Providers of Internet-based phone services may be forced next week to cut off tens of thousands of customers who haven't formally acknowledged that they understand the problems they may encounter dialing 911 in an emergency.
The Federal Communications Commission had set the Monday deadline as an interim safeguard while providers of Internet calling, also known as "VoIP" for Voice over Internet Protocol, rush to comply with an FCC order requiring full emergency 911 capabilities by late November.
Vonage Holdings Corp., the biggest VoIP carrier with more than 800,000 subscribers, told The Associated Press Wednesday that 96 percent of its customer base have responded to the company's notices about 911 risks. But that still means as many as 31,000 accounts would need to be shut off as early as Tuesday.
Other leading carriers declined to quantify the response rate beyond the updates they were required to file with the FCC two weeks ago. AT&T Corp. spokesman Gary Morgenstern said customer acknowledgments are now "significantly higher" than the 77 percent figure it reported to the FCC on Aug. 10.
The FCC issued its order in May after a series of highly publicized incidents in which VoIP users were unable to connect with a live emergency dispatch operator when calling 911.
Vonage, AT&T and other carriers have indicated that they plan to comply with the FCC deadline to disconnect customers.
"There is no way to know just how close (to a 100 percent customer response) we will get by Monday," Vonage spokeswoman Brooke Schulz said.
She added that the company has been meeting with the FCC weekly "to seek their guidance as to how to implement the approaching Aug. 29 cutoff date."
The division of Time Warner Inc. said in its FCC filing that all customers have already been adequately informed about the risk of losing 911 service in a power outage — the primary issue for cable-based VoIP services — and that all have already acknowledged that risk.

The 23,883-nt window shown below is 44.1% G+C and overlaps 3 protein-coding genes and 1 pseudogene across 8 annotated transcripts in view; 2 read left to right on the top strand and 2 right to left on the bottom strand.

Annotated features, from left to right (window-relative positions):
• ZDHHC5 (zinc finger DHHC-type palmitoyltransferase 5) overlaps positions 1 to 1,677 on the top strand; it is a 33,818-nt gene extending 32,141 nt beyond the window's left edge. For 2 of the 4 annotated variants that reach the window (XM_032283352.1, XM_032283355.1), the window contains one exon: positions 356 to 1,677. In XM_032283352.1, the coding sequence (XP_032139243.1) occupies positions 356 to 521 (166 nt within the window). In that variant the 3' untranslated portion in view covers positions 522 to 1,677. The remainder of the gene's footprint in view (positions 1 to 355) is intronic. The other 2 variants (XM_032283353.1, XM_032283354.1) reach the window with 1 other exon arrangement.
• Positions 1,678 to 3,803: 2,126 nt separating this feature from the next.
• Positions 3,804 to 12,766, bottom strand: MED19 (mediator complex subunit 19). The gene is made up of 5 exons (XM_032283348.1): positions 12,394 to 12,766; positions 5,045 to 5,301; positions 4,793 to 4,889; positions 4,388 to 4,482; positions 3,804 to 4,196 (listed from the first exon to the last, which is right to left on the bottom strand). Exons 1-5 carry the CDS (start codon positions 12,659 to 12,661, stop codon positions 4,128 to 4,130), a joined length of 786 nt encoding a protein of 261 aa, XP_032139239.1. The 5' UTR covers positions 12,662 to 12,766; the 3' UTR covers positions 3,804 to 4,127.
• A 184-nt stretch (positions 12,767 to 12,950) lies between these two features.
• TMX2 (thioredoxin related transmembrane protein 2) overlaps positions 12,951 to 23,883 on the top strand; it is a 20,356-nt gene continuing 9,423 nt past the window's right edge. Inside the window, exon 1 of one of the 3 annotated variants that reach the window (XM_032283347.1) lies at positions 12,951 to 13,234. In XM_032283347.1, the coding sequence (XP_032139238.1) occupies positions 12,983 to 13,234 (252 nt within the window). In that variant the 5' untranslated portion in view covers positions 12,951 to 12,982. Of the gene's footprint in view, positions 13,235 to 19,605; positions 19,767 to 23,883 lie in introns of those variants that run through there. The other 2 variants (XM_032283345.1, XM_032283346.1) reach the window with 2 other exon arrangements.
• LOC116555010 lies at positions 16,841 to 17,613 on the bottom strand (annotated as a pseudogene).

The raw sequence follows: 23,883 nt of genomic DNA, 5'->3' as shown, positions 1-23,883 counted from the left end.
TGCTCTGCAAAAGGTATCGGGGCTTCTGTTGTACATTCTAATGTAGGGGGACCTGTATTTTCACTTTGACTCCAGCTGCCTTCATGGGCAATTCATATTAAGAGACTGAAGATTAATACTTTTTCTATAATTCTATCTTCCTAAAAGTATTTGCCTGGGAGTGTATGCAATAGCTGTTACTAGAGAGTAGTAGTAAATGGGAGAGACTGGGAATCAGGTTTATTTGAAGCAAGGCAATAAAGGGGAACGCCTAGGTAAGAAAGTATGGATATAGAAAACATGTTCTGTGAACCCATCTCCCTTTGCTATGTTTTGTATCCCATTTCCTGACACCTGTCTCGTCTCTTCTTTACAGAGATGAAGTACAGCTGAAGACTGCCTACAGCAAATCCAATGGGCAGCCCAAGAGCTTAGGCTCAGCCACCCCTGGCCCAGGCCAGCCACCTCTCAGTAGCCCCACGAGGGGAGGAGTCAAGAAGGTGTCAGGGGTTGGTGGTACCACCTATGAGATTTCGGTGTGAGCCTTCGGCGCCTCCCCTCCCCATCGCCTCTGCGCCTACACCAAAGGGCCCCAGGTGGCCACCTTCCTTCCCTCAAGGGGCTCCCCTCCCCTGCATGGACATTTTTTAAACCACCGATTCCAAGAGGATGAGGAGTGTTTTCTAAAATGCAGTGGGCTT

Some VoIP users have expressed anger on Web forums at what they perceive as a heavy-handed approach by the FCC, while others have mistakenly seen the disconnection warnings as an arbitrary policy adopted by their service providers.
Compared with many vague government pronouncements, the wording of the FCC order is clear-cut on the disconnections, which could create a situation where some VoIP users suddenly find themselves with no phone service at all during an emergency rather than a functioning phone with inferior 911 service.
The FCC declined to say how it might enforce or check up on compliance with the order, which originally called for disconnections in late July before the agency pushed the deadline to Aug. 29. The agency also declined to discuss whether it might allow another temporary reprieve.
Unlike the traditional telephone network, where phone numbers are associated with a specific location, VoIP users can place a call from virtually anywhere they have access to a high-speed Internet connection.
That "roaming" flexibility, while generally viewed as a benefit, can make it more complex to connect VoIP accounts to the computer systems that automatically route 911 calls to the nearest emergency dispatcher and instantly transmit the caller's location and phone number to the operator who answers the call.
As a result, most VoIP providers have only been able to offer a watered-down version of 911 service that often directs emergency calls to a general administrative phone number at a local public safety office. In many cases, those lines are not staffed by emergency operators, and some may even play only a recording or go unanswered, particularly during non-peak hours.
In addition, while traditional phone lines generally keep working during a blackout, VoIP users might not be able to dial 911 during a power outage because the high-speed Internet modems, phone adapters and personal computers needed for VoIP calling rely on electrical outlets and batteries.
Cable-based VoIP services have avoided the roaming issue by tying each phone number to a specific location and emergency dispatch center.
But VoIP providers who allow their customers to use their numbers in multiple locations face major challenges. They need to adopt a technology that will patch their customers into a disparate national patchwork of 911 call-routing systems and databases. That means they must reach an interconnection agreement with each of the more than 1,000 local phone companies who maintain and operate those 911 systems.